The Activity by Wait and Activity by Time sections enable you to identify where the SQL statement spent most of its time. The Activity by Wait section contains a graphical representation of how much elapsed time is consumed by CPU and by remaining waits. The Activity by Time section breaks out the total elapsed time into CPU time and wait time by seconds.

Elapsed Time Breakdown Statistics

The Elapsed Time Breakdown section enables you to identify if the SQL statement itself is consuming a lot of time, or if the total elapsed time is inflated due to the amount of time the originating program or application is spending with the PL/SQL or Java engine. If the PL/SQL time or Java time makes up a significant portion of the elapsed time, then there may be minimal benefit gained by tuning the SQL statement. Instead, you should examine the application to determine how the PL/SQL time or Java time can be reduced.

Shared Cursors Statistics and Execution Statistics

The Shared Cursors Statistics and Execution Statistics sections provide information about the efficiency of various stages of the SQL execution process.

Other SQL Statistics

The Other Statistics section provides additional information about the SQL statement, such as average persistent and run-time memory.

Viewing Session Activity

To view session activity for the SQL statement, in the Details section, click Activity.

The Activity subpage contains a graphical representation of the session activity.

Description of sql_details_activity.gif follows
Description of the illustration sql_details_activity.gif

The Activity subpage displays details of various sessions executing the SQL statement. The Active Sessions chart profiles the average number of active sessions over time. You can drag the shaded box to select a 5-minute interval. The Detail for Selected 5 Minute Interval section lists the sessions that executed the SQL statement during the selected 5-minute interval. The multicolored bar in the Activity % column depicts how the database time is divided for each session while executing the SQL statement. To view more details for a particular session, click the link in the SID column of the session you want to view to display the Session Details page.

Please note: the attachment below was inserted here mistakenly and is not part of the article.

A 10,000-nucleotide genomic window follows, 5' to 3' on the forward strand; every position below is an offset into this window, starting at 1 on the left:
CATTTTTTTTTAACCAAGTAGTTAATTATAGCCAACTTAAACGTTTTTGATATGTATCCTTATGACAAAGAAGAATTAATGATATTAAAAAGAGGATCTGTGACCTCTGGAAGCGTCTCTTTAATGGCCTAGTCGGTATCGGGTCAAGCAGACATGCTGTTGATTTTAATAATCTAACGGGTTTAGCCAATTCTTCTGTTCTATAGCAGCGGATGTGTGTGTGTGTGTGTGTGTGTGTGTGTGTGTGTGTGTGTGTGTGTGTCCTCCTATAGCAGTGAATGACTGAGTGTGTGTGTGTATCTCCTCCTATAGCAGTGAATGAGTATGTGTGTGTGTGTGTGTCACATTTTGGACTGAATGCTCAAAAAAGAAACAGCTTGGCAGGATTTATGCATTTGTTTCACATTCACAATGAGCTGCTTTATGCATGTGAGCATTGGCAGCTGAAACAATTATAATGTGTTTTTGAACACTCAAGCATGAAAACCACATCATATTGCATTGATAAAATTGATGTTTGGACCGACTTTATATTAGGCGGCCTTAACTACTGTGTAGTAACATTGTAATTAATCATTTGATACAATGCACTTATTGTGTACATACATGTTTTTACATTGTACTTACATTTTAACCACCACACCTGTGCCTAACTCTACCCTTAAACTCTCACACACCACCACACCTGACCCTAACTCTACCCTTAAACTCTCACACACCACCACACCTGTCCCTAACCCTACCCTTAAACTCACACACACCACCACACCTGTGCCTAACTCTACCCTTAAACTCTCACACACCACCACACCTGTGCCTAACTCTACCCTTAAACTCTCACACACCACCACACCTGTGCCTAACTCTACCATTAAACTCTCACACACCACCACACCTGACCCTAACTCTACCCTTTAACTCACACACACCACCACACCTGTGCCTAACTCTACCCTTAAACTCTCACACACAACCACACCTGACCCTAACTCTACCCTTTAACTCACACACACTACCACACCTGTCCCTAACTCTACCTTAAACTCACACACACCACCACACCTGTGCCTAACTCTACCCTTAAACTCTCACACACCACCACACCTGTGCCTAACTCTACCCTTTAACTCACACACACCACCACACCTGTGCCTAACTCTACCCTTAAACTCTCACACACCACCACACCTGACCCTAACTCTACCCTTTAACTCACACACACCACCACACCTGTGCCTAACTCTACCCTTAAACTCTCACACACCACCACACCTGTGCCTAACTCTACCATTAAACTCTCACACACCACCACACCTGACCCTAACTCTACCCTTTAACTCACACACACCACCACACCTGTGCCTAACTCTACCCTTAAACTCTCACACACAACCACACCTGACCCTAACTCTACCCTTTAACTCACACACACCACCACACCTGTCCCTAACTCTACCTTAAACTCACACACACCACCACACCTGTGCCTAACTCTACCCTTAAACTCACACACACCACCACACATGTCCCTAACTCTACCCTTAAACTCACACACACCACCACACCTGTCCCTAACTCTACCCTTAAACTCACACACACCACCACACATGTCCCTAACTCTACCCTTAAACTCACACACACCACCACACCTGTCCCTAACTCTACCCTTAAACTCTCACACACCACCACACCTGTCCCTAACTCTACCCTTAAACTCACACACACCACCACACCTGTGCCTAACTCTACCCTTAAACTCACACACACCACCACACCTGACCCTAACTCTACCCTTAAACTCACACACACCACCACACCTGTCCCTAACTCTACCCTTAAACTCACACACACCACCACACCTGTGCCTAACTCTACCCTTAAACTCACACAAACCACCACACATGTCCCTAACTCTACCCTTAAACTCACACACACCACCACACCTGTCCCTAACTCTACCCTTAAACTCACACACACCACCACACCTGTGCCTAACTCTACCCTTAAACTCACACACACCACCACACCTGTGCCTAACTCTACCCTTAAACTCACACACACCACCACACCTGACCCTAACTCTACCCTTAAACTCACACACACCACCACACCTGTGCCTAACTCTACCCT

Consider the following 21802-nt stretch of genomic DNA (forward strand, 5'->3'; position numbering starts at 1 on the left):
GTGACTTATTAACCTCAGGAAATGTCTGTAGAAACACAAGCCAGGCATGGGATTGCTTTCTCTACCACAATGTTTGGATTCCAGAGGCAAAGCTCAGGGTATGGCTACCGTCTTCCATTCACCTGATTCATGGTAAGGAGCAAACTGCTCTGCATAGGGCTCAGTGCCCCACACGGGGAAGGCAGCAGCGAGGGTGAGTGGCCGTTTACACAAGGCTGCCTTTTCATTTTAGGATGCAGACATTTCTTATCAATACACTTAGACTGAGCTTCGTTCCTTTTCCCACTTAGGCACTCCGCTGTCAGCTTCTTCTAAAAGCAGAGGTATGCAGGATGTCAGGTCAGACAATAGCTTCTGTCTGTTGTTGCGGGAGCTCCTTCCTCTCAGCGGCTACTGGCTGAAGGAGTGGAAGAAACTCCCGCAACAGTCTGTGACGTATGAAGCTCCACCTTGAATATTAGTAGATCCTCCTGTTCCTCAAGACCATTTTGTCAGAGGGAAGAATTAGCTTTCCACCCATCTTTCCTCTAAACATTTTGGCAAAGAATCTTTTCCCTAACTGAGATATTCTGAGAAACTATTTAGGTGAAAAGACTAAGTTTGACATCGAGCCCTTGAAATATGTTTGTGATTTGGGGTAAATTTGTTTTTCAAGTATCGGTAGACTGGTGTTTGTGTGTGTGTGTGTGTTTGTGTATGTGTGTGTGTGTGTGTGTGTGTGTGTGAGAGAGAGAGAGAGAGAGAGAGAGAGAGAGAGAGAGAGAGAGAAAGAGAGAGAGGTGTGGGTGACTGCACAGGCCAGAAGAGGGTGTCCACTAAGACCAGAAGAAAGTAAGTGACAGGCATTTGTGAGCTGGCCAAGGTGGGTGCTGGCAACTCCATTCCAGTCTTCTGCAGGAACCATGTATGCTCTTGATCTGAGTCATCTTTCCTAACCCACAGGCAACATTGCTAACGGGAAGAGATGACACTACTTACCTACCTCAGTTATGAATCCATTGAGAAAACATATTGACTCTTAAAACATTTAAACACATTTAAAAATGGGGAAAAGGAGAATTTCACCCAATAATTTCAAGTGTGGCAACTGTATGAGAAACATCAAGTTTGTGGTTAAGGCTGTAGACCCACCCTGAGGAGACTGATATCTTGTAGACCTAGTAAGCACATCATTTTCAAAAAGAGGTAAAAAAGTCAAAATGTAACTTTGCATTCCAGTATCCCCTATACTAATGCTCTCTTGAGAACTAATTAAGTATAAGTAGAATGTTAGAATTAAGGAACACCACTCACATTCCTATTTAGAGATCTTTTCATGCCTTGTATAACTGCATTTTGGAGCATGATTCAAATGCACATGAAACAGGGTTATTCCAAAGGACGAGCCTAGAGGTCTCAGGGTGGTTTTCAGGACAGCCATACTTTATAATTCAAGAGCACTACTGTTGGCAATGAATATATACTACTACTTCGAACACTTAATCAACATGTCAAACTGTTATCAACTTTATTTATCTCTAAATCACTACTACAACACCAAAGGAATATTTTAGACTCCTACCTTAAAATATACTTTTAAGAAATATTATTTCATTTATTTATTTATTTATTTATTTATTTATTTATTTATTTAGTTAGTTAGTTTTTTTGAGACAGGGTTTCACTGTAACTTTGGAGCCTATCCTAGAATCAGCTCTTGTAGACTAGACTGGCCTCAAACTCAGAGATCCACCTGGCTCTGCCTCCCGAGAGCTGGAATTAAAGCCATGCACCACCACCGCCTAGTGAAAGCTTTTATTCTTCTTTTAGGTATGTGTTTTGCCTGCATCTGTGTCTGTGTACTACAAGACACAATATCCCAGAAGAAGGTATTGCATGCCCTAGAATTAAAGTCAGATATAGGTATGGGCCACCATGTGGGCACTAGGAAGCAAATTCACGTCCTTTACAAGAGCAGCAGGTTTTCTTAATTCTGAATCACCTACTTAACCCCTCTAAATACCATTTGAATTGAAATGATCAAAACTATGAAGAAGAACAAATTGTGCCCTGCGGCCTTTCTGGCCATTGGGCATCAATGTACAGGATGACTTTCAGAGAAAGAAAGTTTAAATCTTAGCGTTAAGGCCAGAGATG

See Also:

Viewing the SQL Execution Plan

To view the execution plan for the SQL statement, in the Details section, click Plan. The execution plan for a SQL statement is the sequence of operations Oracle Database performs to run the statement.

The Plan subpage displays the execution plan for the SQL statement in a graph view and a table view.

To view the SQL execution in a graph view, click Graph.

Description of sql_details_plan_graph.gif follows
Description of the illustration sql_details_plan_graph.gif

In the graph view, you can display details about the operations shown in the execution plan by selecting the operation in the graph. Details about the selected operations are displayed under Selection Details. If the selected operation is on a particular database object (such as a table), then you can view further details about the database object by clicking the Object link.

To view the SQL execution in a table view, click Table.

Description of sql_details_plan_table.gif follows
Description of the illustration sql_details_plan_table.gif

Oracle Database compares the cost for the query, with and without query rewrite, and selects the least costly alternative. If a rewrite is necessary, then the query rewrite and its cost benefit are displayed in the Explain Rewrite section.

See Also:

Viewing the SQL Tuning Information

To view the tuning information for the SQL statement, in the Details section, click Tuning Information.

The Tuning Information subpage contains information about the SQL tuning tasks and the SQL profiles recommended by SQL Tuning Advisor for the SQL statement.

The SQL Profiles and Outlines section displays SQL profiles and outlines associated with the SQL statement. A SQL profile contains additional statistics of the SQL statement. An outline contains hints for the SQL statement for the query optimizer. Both are used by the query optimizer to generate a better execution plan for the SQL statement.

The SQL Tuning History section displays a history of SQL Tuning Advisor or SQL Access Advisor tasks.

The ADDM Findings for this SQL During Historic Period section displays the number of occurrences of ADDM findings that are associated with the SQL statement.

Description of sql_details_tuning.gif follows
Description of the illustration sql_details_tuning.gif

See Also: